API sets in the Windows NT family are implemented as subsystems atop the publicly undocumented "native" API; it was this that allowed the late adoption of the Windows API (into the Win32 subsystem). Windows NT was the first operating system to use Unicode internally. The Native API (with capitalized N) is the publicly mostly undocumented application programming interface used internally by the Windows NT family of operating systems produced by Microsoft. ... The Unicode Standard, Version 5. ...


Releases

Windows NT Releases
Version Marketing Name Editions Release Date RTM Build
NT 3.1 Windows NT 3.1 Workstation (named just Windows NT), Advanced Server July 27, 1993 528
NT 3.5 Windows NT 3.5 Workstation, Server September 21, 1994 807
NT 3.51 Windows NT 3.51 Workstation, Server May 30, 1995 1057
NT 4.0 Windows NT 4.0 Workstation, Server, Server Enterprise Edition, Terminal Server, Embedded July 29, 1996 1381
NT 5.0 Windows 2000 Professional, Server, Advanced Server, Datacenter Server February 17, 2000 2195
NT 5.1 Windows XP Home, Professional, 64-bit Edition 2002, Media Center (original, 2003, 2004 & 2005), Tablet PC (original and 2005), Starter, Embedded, N Edition October 25, 2001 2600
NT 5.1 Windows Fundamentals for Legacy PCs (WinFLP) (not applicable) July 8, 2006 2600
NT 5.2 Windows Server 2003 Standard, Enterprise, Datacenter, Web, Storage, Small Business Server, Compute Cluster April 24, 2003 3790
NT 5.2 Windows XP (64-bit) 64-bit Edition 2003, Professional x64 Edition March 28, 2003 3790
NT 5.2 Windows Home Server Not Applicable 2007 3790
NT 6.0 Windows Vista Starter, Home Basic, Home Premium, Business, Enterprise, Ultimate, N Editions for Home Basic and Business, x64 editions for all except for Starter Business: November 30, 2006
Consumer: January 30, 2007
6000
NT 6.0 Windows Server 2008 Standard, Enterprise, Datacenter, Web, Storage, Small Business Server 2008 (expected) 6001
NT 6.1 Windows 7 (codename Vienna; formerly Blackcomb) Unknown 2010 Unknown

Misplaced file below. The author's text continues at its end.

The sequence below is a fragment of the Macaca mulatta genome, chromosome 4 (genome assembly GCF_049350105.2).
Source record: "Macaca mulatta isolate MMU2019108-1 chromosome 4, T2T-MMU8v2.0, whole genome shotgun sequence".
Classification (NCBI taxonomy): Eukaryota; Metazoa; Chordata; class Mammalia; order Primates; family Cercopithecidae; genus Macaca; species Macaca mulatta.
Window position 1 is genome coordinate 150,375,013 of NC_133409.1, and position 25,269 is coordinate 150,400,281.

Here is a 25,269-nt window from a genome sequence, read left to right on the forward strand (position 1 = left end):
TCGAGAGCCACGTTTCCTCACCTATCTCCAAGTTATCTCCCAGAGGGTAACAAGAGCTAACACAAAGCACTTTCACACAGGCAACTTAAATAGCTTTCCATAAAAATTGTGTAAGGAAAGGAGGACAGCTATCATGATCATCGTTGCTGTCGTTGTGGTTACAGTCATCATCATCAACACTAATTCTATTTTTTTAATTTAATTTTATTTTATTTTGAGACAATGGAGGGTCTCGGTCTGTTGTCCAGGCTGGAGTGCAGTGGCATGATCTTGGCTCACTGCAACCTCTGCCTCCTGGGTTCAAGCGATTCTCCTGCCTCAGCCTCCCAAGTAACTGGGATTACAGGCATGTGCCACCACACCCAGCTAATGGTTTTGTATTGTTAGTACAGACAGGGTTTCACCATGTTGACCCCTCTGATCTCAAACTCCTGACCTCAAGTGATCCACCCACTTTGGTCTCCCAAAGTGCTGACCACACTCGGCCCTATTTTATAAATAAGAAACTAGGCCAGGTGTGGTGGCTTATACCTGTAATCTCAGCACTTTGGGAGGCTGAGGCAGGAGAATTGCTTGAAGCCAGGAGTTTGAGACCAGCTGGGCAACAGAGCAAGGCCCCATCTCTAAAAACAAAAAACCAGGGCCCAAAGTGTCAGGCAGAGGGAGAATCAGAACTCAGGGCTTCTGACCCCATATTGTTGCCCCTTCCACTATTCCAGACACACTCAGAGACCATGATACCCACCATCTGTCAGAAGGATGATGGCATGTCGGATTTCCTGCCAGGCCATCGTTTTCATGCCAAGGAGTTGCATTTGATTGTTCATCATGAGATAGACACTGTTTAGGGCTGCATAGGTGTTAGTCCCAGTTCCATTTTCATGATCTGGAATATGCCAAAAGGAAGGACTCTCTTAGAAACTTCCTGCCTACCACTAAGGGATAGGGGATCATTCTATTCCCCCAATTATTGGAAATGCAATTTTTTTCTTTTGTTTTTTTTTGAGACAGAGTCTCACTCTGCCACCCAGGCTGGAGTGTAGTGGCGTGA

Note: NT 3.1 to 3.51 incorporated a Windows 3.x-like Program Manager and File Manager. NT 4.0 to 6.0 replaced this with Windows Explorer (including a taskbar and Start menu). Image File history File links Gnome_globe_current_event. ... Image File history File links Nuvola_apps_kpager. ... Windows NT 3. ... is the 208th day of the year (209th in leap years) in the Gregorian calendar. ... Year 1993 (MCMXCIII) was a common year starting on Friday (link will display full 1993 Gregorian calendar). ... Windows NT 3. ... is the 264th day of the year (265th in leap years) in the Gregorian calendar. ... Year 1994 (MCMXCIV) was a common year starting on Saturday (link will display full 1994 Gregorian calendar). ... It has been suggested that this article or section be merged with . ... is the 150th day of the year (151st in leap years) in the Gregorian calendar. ... Year 1995 (MCMXCV) was a common year starting on Sunday (link will display full 1995 Gregorian calendar). ... Windows NT 4. ... is the 210th day of the year (211th in leap years) in the Gregorian calendar. ... Year 1996 (MCMXCVI) was a leap year starting on Monday (link will display full 1996 Gregorian calendar). ... Windows 2000 (also referred to as Win2K) is a preemptive, interruptible, graphical and business-oriented operating system that was designed to work with either uniprocessor or symmetric multi-processor 32-bit Intel x86 computers. ... is the 48th day of the year in the Gregorian calendar. ... Year 2000 (MM) was a leap year starting on Saturday (link will display full 2000 Gregorian calendar). ... Windows XP is a line of operating systems developed by Microsoft for use on general-purpose computer systems, including home and business desktops, notebook computers, and media centers. ... This does not cite any references or sources. ... is the 298th day of the year (299th in leap years) in the Gregorian calendar. ... Year 2001 (MMI) was a common year starting on Monday (link displays the 2001 Gregorian calendar). ... Windows Fundamentals for Legacy PCs (WinFLP) is an operating system from Microsoft, based on Windows XP, but optimized for older, less powerful hardware. ... is the 189th day of the year (190th in leap years) in the Gregorian calendar. ... Year 2006 (MMVI) was a common year starting on Sunday of the Gregorian calendar. ... Windows Server 2003 is a server operating system produced by Microsoft. ... is the 114th day of the year (115th in leap years) in the Gregorian calendar. ... Year 2003 (MMIII) was a common year starting on Wednesday of the Gregorian calendar. ... Microsoft Windows XP Professional x64 Edition released on April 25, 2005 by Microsoft is a variation of the Windows XP operating system for x86-64 personal computers. ... is the 87th day of the year (88th in leap years) in the Gregorian calendar. ... Year 2003 (MMIII) was a common year starting on Wednesday of the Gregorian calendar. ... Windows Home Server is an upcoming operating system from Microsoft. ... Year 2007 (MMVII) is the current year, a common year starting on Monday of the Gregorian calendar and the AD/CE era. ... Windows Vista is a line of graphical operating systems used on personal computers, including home and business desktops, notebook computers, Tablet PCs, and media centers. ... is the 334th day of the year (335th in leap years) in the Gregorian calendar. ... is the 30th day of the year in the Gregorian calendar. ... Windows Server 2008 is the name of the next server operating system from Microsoft. ... Windows 7 (formerly codenamed Blackcomb, then Vienna) is a future version of Microsoft Windows. ... 2010 (MMX) will be a common year starting on Friday of the Gregorian calendar. ... The Windows 3. ... Program Manager in Windows 3. ... A screenshot of File Manager displaying a folder and the contents of the C drive. ... Windows Explorer running on Windows Vista Windows Explorer running on Windows XP Windows Explorer is an application that is part of modern versions of the Microsoft Windows operating system that provides a graphical user interface for accessing the file systems. ... In computing, the taskbar is a term for the application desktop bar which is used to launch and monitor applications in Microsoft Windows 95 and later operating systems. ... This article does not cite any references or sources. ...